142. Development of a Nursing Driven Burn Resuscitation Protocol

143. Nurse Implemented Postoperative Mobility Program

144. Peer Mentorship as a Model to Increase Nursing Competency in a Burn Intensive Care Setting

145. Differences in Burn Wound Assessment and Terminology Among Three Burn Centers

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Reconstruction

Moderators: Lawrence J. Gottlieb, MD, FACS and Michael J. Feldman, MD, FACS

146. Comparison of Effects of Intermittent and Continuous Application of Tourniquet During Escharectomy and Skin Transplantation in Patients With Full-Thickness Hand Burns

147. Treatment of Keloids and Hypertrophic Scars Using 1064nm Long-pulsed Nd:YAG LASER

148. Form Versus Function: Dealing with Postburn Nasal Stenosis in Children

149. Does Laser Therapy work the Same Way for All Patients? A Preliminary Study

150. A Prospective Self Controlled Trial of Fractional CO2 Laser Alone Versus Combination of CO2 Laser Continuous Pinpoint Irradiation Technique With Fractional CO2 Laser in Treatment of Hypertrophic Scar

151. Effectiveness of Supercharged Skin Pedicled Flaps for Anterior Neck Contracture Reconstruction

152. Thin and Ultra-thin Split-Thickness Skin Grafts in the Treatment of Hand Burns

153. Functional and Cosmetic Outcomes Following Neck Burn Injuries

154. Electrospun Mupirocin Loaded Polyurethane Fiber Mats for Anti-Infection Burn Wound Dressing Application

155. Post Burn Pseudo Boutonniere Deformity: Recognition and Prevention

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Outpatient Burn Management

Moderators: Kevin N. Foster, MD, MBA, FACS and Michael A. Serghiou, OTR, MBA

156. Comparison of Cardiac Monitoring Techniques in a Long-Term Study of Pediatric Burn Patients

157. Survivor Feedback on Research and Network Content

158. Prevalence of Pain in Pediatric Burn Survivors After Discharge from Hospitalization

159. Pain Prevalence and Opioid Use in Children Recovering from Burn Injuries

160. Wide Awake Local Anesthesia No Tourniquet (WALANT) Technique as a Sedation-Limiting Technique for Treating Isolated Hand Burns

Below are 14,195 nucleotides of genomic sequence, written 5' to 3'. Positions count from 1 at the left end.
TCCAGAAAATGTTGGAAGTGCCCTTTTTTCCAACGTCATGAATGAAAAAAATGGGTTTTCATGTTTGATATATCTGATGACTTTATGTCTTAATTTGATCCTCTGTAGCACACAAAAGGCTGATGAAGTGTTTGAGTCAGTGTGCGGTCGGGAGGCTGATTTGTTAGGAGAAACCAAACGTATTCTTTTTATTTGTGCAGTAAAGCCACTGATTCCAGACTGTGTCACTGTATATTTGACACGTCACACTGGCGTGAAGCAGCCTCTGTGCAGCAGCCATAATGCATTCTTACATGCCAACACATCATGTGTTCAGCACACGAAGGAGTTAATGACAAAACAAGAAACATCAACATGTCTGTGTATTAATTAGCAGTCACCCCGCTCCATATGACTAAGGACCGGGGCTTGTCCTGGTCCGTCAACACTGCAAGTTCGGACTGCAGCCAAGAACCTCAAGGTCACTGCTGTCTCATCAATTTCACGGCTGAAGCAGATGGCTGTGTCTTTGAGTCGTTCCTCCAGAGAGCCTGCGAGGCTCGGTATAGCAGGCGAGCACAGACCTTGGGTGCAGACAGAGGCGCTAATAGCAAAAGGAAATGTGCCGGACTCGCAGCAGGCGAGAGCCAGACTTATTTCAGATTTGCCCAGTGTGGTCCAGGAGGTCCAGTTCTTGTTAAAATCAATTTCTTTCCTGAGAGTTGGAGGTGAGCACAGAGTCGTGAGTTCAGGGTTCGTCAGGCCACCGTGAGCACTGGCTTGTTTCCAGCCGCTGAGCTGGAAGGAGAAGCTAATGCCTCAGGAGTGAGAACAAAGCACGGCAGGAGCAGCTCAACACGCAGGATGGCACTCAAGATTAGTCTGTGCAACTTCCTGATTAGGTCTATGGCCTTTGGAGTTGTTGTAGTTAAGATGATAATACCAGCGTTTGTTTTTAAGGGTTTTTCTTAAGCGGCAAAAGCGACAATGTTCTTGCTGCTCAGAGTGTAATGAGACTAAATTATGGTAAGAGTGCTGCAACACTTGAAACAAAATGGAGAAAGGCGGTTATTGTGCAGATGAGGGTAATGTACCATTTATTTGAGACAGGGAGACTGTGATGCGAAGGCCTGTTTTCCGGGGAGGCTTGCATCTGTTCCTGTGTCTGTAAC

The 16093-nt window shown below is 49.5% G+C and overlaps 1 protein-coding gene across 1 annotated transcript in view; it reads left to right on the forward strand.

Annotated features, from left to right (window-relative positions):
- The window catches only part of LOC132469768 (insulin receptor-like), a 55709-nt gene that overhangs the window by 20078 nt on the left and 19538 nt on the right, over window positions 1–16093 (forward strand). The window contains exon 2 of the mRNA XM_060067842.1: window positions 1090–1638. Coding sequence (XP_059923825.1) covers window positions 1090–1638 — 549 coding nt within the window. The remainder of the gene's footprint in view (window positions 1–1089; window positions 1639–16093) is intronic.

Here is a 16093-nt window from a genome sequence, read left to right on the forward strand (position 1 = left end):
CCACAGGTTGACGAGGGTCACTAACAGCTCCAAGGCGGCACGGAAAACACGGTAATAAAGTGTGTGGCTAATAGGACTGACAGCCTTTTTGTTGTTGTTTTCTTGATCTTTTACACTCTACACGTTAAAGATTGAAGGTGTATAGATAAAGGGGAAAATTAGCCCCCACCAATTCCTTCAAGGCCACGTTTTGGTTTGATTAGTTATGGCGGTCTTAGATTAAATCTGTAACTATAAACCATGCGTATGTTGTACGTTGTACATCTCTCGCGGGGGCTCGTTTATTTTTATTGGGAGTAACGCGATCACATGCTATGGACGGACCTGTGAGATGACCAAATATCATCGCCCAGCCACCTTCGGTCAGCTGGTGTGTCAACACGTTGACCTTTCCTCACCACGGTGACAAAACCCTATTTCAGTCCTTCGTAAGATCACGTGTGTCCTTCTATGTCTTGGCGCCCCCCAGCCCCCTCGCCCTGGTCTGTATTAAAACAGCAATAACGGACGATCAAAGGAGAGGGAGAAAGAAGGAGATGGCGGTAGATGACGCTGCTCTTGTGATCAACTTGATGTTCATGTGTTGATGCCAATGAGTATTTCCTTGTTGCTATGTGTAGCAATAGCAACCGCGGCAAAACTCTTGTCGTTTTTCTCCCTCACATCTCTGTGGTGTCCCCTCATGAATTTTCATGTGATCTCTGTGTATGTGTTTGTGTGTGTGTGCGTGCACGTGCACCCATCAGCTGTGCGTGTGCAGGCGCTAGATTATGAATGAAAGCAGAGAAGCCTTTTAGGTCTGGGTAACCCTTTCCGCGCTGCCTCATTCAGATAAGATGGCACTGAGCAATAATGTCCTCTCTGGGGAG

161. Effects of Treating Second Degree Burns with Collagenase Everyday Versus Every Other Day

162. Race and Ethnicity Influence Burn Survivor Perception of Recovery After Injury

163. Effects of Propranolol on Lung Spirometry in Severely Burned Children With Inhalation Injury

164. Fatigue Following Burn Injury: A Burn Model System National Database Study

165. Discharge Instruction Modality in Burn Care

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Critical Care

Moderators: Laura S. Johnson, MD, FACS and Kate O. Pape, PharmD

166. A Retrospective Analysis of Medical Management, Surgical Interventions, and Outcomes over a 5-year Period in Patients with Electrical Injuries

167. Risk Factors Necessitating Early Ophthalmologic Evaluation of Facial Burns

168. Outcomes in the Use of Extracorporeal Membrane Oxygenation in Patients with Burn Injury and ARDS

169. Prompt Laparotomy and Early Closure Dramatically Improve Survival in Burn Patients with Abdominal Compartment Syndrome

170. Does a Standardized Fluid Resuscitation Protocol Improve Patient Outcomes?

171. How Does Blood Loss Relate to the Extent of Surgical Wound Excision?

172. Return to Boomtown: A Comparison of Oil Industry and Matched Non-Oil Industry Patient Outcomes

173. Evaluation of HLA Sensitization in Burn Patients After Treatment with Skin Allografts and Transfusion of Blood Products

174. Comparison of Pretreatment Variables, Burn Severity Indices, and Machine Learning for Predicting Mortality in Severely Burned Patients Requiring Active Fluid Resuscitation